skeleton.jpgI really enjoy researching but I know what work it can be. So when I come across a good bit of research it’s like looking at a very intricate painting and just imaging all the time someone put into it. That’s where Chris’ bit of research on the Locust St blog regarding the fourteen one off versions of “Dem Bones, Dem Dry Bones” really blew me away. “Again he said unto me, Prophesy upon these bones, and say unto them, O ye dry bones, hear the word of the Lord.” Ezekiel 37:4

To be able to trace back this kind of obscure music history, “In which a bizarre vision of Jewish cultural resurrection becomes a song to teach children how human bones fit together, thanks to African-American preachers,” makes this post an interesting read. I can’t even remember where I first heard this song but I know I learned it as a child learning basic human anatomy and I had no idea where it came from until now. Here is a longer excerpt from his essay,

Black ministers took the Bible as a starting point for long, improvised sermons, favoring great dramatic passages that could serve as cogent metaphors for a people living under Jim Crow–the parting of the Red Sea, the fall of Jericho and the walk through the valley of dry bones. The ministers would extravagantly riff off of the actual verse, so while Ezekiel only wrote one line about the bones assembling (“there was a noise, and behold a shaking, and the bones came together, bone to his bone“), the ministers broke the image down and drew it out: Listen! On the day of resurrection, the leg bone! will be connected to the thigh bone! The arm bone…will be connected to the elbow bone! The back bone…will be connected to the neck bone!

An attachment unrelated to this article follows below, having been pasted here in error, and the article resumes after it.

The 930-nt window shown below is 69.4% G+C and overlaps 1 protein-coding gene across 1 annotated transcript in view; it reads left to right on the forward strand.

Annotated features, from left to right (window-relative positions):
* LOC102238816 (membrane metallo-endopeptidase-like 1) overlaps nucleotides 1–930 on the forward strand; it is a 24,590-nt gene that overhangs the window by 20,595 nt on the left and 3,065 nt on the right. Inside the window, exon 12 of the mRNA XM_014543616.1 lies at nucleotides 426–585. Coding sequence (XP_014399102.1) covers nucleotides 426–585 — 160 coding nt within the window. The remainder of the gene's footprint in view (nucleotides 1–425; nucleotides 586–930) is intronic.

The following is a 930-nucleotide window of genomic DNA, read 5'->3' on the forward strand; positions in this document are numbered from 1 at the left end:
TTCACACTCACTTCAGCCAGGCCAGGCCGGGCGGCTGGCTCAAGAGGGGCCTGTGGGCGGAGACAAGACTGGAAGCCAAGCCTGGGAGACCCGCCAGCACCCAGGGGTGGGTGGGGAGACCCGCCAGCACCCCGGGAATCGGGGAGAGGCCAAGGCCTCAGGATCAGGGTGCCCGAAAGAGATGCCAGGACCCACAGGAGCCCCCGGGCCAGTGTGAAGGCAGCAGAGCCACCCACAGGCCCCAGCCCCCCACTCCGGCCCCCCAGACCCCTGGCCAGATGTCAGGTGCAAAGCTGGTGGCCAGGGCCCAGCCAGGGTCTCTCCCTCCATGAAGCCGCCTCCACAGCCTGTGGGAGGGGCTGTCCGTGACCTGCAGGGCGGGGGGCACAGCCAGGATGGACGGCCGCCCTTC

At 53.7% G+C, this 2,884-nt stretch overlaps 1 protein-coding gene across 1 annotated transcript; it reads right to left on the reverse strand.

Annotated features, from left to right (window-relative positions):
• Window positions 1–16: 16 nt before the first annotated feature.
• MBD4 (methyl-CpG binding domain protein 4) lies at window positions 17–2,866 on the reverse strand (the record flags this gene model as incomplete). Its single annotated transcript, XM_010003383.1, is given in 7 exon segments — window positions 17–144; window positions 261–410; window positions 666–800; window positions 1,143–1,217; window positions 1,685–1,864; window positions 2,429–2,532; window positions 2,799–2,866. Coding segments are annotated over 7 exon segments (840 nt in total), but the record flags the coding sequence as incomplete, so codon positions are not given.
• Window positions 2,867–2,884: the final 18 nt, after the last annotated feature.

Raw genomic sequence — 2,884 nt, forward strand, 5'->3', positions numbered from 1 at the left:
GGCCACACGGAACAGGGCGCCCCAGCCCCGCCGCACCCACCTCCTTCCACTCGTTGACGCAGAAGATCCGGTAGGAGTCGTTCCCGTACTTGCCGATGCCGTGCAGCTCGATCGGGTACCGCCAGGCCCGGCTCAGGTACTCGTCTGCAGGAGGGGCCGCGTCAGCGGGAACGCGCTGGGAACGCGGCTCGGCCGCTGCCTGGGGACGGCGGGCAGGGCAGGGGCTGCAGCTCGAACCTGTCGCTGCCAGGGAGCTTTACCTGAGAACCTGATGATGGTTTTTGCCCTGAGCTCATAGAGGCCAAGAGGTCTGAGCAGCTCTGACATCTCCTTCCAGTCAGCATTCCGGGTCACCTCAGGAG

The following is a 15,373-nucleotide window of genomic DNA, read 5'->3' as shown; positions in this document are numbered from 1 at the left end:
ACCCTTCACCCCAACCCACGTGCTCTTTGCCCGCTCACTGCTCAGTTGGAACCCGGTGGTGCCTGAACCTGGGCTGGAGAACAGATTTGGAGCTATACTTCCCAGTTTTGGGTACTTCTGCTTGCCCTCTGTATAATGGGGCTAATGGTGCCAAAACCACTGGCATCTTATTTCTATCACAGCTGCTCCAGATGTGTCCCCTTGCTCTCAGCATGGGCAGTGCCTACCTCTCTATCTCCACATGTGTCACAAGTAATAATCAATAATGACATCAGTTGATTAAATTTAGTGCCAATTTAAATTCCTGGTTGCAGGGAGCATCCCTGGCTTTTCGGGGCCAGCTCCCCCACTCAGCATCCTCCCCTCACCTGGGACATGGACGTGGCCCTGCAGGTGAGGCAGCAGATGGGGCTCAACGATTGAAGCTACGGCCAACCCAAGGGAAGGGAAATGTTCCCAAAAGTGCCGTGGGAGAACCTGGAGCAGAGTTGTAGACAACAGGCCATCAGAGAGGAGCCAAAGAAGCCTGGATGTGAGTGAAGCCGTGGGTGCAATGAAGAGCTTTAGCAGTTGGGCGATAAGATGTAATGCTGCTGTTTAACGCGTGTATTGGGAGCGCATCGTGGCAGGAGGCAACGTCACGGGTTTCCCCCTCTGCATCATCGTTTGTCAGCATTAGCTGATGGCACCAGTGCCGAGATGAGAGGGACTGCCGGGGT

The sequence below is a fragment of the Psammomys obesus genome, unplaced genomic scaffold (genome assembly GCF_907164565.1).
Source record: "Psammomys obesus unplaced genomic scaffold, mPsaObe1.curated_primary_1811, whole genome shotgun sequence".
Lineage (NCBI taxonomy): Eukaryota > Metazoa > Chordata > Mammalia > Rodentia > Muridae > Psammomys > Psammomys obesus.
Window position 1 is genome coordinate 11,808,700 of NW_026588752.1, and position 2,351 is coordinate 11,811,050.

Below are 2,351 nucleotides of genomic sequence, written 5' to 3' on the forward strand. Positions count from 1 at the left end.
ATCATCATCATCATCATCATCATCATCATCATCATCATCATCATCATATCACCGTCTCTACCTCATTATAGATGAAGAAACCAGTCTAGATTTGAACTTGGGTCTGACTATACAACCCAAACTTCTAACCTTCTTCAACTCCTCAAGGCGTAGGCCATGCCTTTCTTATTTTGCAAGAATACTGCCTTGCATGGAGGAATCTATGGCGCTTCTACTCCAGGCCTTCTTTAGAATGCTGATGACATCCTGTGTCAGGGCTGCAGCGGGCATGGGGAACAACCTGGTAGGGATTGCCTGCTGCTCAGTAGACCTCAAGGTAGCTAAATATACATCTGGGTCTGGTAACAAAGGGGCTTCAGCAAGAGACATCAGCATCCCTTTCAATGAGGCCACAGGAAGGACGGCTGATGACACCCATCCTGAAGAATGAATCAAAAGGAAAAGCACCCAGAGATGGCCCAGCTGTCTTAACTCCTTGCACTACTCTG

He even ties one version to The Singing Detective, a very odd BBC miniseries that incorporates musical numbers into the fantasy world of the main character (which is based on the real personal history of its author). I’ve seen parts of this series but admit for me it was very painful to watch because of the “Job-like” suffering of the protagonist who is bedridden with acute skin psoriases contrasted with the oblivious and almost calloused attitudes of most of the caregivers around him. He must escape into his own head to survive the humiliation and pain. I’m sure the kind of nearly unbearable pain recounted in the story happens much more than we would like to admit. (Thanks to WFMU’s Beware of the Blog for the pointer).

And speaking of dry bones, here is another quiet obsession. This volunteer digs up a field containing the bones of forgotten WWII soldiers. “People tell me to just let the bones sleep in the woods,” said Kowalke, a member of the German War Graves Assn. who has been searching for skeletons for 43 years. “But I say to them that no matter what this generation did, without them you wouldn’t be here.” So far he has found the remains of 20,000. And he keeps searching for more.

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